The Deluxe is Skreddy-mastermind Marc Ahlfs’ second attempt at perfecting Gilmour’s Fuzz Face sound. The first Lunar Module was rapturously received by Gilmour fanatics. And like the first Lunar Module, the Deluxe is the result of playing the “Time” solo over and over and tweaking the pedal’s response against it. The Deluxe, however, gives the player even more control over this notoriously hairy circuit with a variable-gain input transistor, as well as a tone control for added brilliance that’s helpful for tailoring the pedal to different guitars and amps.
The sparkly casing of the Lunar Module Deluxe features the three knobs found on the standard version—Volume, Fuzz, and Body, with the latter being a pre-distortion bass control. Below this set of controls are two knobs, labeled Brite (presence) and Range (pre-gain). These two controls were also available on the standard Lunar Module as trim pots. But the ability to tweak these controls on the fly is key to the Deluxe’s performance, flexibility, and effectiveness in a variety of settings.
Taming the Beast
In their original incarnation, Fuzz Faces were finicky and temperamental, and also hard to manufacture consistently. While some units sound unbelievable, others border on awful. Fuzz Faces are also notorious for having impedance issues. Because of the Fuzz Face’s low input impedance, if any other pedals or buffers are placed between it and the guitar, the sound can get very harsh. And with a wah placed inline, the signal can even go into oscillation. Vintage Fuzz Faces were also notoriously susceptible to radio interference. The Skreddy circuit is light years more stable, and an extra input stage (controlled by the Range knob) makes the Lunar Module Deluxe friendlier to other pedals.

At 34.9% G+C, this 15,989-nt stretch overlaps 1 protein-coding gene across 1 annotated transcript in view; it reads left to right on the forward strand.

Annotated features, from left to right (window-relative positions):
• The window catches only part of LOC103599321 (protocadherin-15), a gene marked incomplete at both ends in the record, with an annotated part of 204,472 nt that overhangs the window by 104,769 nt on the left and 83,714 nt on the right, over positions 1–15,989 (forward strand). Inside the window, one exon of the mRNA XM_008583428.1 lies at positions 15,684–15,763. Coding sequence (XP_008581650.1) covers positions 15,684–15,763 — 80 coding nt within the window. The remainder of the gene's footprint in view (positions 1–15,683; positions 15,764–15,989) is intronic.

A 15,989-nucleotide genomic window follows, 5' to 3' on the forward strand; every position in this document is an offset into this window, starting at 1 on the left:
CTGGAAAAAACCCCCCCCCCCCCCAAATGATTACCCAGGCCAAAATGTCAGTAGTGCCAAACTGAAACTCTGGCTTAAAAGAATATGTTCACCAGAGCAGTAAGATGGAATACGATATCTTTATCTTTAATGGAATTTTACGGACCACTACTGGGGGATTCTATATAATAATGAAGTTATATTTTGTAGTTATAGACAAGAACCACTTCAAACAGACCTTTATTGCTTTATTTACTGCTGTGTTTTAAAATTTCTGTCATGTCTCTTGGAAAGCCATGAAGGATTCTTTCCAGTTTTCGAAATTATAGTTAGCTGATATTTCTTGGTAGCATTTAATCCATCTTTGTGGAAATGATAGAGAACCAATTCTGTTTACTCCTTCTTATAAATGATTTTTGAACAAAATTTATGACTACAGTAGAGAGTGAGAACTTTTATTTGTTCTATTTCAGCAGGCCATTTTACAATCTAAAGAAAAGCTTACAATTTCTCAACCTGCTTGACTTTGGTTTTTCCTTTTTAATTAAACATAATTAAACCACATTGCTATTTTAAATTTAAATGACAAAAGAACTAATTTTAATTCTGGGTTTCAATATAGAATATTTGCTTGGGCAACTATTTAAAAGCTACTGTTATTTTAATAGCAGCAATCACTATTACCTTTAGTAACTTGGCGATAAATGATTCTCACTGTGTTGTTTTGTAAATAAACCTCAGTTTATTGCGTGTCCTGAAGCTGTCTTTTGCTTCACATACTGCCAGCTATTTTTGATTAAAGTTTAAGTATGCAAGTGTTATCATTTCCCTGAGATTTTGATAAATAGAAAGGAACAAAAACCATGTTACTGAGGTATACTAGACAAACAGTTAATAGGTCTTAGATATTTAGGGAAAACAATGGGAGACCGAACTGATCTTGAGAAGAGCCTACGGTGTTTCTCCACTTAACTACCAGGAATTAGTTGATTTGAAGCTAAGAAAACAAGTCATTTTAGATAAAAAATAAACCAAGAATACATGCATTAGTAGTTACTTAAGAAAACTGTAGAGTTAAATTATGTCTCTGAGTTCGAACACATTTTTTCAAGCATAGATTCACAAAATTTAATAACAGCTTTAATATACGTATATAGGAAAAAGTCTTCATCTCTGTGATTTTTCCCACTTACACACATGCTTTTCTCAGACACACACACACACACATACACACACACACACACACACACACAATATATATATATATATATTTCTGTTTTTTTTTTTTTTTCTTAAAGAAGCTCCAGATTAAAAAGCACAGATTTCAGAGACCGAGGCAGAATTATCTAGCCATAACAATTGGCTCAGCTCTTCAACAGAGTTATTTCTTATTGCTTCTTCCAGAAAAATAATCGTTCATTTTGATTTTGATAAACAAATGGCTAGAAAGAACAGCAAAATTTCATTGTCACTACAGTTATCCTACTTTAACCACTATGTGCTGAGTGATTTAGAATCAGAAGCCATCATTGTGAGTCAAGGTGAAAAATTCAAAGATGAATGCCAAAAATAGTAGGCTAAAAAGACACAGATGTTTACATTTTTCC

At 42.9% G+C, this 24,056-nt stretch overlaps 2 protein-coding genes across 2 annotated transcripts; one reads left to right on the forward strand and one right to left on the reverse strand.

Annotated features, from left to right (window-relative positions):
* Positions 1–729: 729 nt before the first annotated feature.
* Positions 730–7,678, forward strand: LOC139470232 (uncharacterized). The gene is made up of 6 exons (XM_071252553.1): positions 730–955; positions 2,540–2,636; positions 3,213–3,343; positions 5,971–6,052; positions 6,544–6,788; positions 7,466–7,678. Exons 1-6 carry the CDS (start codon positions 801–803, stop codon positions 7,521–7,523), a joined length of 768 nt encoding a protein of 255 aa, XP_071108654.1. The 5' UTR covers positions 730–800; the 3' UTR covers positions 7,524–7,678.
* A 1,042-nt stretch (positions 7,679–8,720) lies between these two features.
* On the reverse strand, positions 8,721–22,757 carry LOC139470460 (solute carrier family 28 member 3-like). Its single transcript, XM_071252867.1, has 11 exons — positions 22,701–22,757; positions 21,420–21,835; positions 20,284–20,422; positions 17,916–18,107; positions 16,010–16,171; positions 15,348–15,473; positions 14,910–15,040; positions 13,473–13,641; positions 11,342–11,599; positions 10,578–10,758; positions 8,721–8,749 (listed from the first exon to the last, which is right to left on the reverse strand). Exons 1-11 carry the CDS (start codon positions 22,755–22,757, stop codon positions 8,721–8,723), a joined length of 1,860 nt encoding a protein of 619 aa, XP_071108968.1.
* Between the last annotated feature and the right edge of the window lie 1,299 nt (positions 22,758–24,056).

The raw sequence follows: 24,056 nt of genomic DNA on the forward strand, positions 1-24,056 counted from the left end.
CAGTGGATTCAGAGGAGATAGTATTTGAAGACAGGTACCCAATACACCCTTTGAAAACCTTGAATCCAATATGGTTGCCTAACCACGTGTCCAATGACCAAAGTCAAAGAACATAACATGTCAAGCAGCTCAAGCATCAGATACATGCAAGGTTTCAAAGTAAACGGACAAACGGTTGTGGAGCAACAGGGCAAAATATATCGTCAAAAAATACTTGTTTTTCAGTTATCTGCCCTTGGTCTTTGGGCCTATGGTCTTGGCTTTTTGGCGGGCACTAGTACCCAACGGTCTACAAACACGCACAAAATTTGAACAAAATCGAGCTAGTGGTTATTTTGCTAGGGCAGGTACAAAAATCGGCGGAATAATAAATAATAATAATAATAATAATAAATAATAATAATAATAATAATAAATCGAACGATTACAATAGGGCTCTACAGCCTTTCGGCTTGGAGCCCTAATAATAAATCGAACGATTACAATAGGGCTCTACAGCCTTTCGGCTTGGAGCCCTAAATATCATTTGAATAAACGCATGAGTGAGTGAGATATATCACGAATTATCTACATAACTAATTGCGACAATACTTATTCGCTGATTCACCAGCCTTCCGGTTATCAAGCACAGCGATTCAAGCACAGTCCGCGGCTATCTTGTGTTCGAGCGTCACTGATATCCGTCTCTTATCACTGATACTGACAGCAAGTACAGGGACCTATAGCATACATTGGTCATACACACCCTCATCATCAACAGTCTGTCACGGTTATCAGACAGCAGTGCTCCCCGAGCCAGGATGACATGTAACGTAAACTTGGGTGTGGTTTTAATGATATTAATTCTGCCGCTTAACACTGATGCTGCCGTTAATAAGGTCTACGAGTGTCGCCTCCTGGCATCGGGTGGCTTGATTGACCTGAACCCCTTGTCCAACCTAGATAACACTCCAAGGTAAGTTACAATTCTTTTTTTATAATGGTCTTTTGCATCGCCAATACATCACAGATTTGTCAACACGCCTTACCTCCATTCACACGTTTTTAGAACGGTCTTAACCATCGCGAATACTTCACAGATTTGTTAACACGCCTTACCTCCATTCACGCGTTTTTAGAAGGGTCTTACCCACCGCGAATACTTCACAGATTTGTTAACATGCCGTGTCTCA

Though the Lunar Module Deluxe’s most direct inspiration is clear, that doesn’t mean it won’t do a whole lot more. To explore its capabilities, I tested the Skreddy using a Japanese Fender Strat and a Gibson Les Paul Standard through a vintage Ampeg Gemini II. I also added a Boss DD-2 pedal into the chain to get a little extra Gilmour vibe where appropriate.
Skreddy’s focus on Dark Side of the Moon tones was not in vain. Copping Gilmour’s simultaneously searing and singing tone was relatively easy with the Stratocaster’s bridge pickup and a little delay, which I added without experiencing any additional noise.
But it’s a killer pedal even if you’re not a Gilmour aficionado, and works equally well with single-coils or humbuckers. Using my Strat, and with the Fuzz knob less than halfway up, Brite at 8 o’clock, and Body at 3 o’clock, I got a smooth overdrive that inspired me to play with a Jimi-meets-Scott Henderson vibe. Just as impressive was how well the guitar cleaned up when I rolled back the volume on either guitar. With a quick flick of my Les Paul’s Volume knob, I transformed a Sabbath-like sludge into a gritty, but articulate clean sound.
While the Skreddy does an admirable job of taming the inherent squirreliness of a Fuzz Face-type circuit, that doesn’t mean it’s all buttery smooth. In loud settings this thing can still get raucous and verge on squealy. Be prepared to use your guitar’s volume knob judiciously.
Demand for the Lunar Module and the Lunar Module Deluxe have, at times, well exceeded supply. And it’s easy to see why. This pedal will help you nail one of the holiest tones in the rock canon, if that’s your obsession. But it’s a lot more than just a ticket to the Dark Side. The Lunar Module Deluxe is a great example of how a much-loved pedal design can evolve and be refined, and still deliver some surprises along the way.
you’re a Pink Floyd fanatic or just want a killer fuzz pedal.
you hate waiting lists.
Street $235 - Skreddy Pedals - skreddypedals.com
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